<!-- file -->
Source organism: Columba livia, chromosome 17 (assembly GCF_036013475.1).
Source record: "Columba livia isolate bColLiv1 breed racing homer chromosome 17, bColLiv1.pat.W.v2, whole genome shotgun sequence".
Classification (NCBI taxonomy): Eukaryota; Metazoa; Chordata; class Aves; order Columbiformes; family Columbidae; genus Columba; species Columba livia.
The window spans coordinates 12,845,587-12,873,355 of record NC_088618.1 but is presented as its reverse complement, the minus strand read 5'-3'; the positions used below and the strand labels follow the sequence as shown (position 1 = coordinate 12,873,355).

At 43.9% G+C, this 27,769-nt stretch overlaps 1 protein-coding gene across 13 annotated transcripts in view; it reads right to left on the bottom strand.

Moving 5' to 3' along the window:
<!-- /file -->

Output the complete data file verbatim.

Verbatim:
Source organism: Columba livia, chromosome 17 (assembly GCF_036013475.1).
Source record: "Columba livia isolate bColLiv1 breed racing homer chromosome 17, bColLiv1.pat.W.v2, whole genome shotgun sequence".
Classification (NCBI taxonomy): Eukaryota; Metazoa; Chordata; class Aves; order Columbiformes; family Columbidae; genus Columba; species Columba livia.
The window spans coordinates 12,845,587-12,873,355 of record NC_088618.1 but is presented as its reverse complement, the minus strand read 5'-3'; the positions used below and the strand labels follow the sequence as shown (position 1 = coordinate 12,873,355).

At 43.9% G+C, this 27,769-nt stretch overlaps 1 protein-coding gene across 13 annotated transcripts in view; it reads right to left on the bottom strand.

Moving 5' to 3' along the window: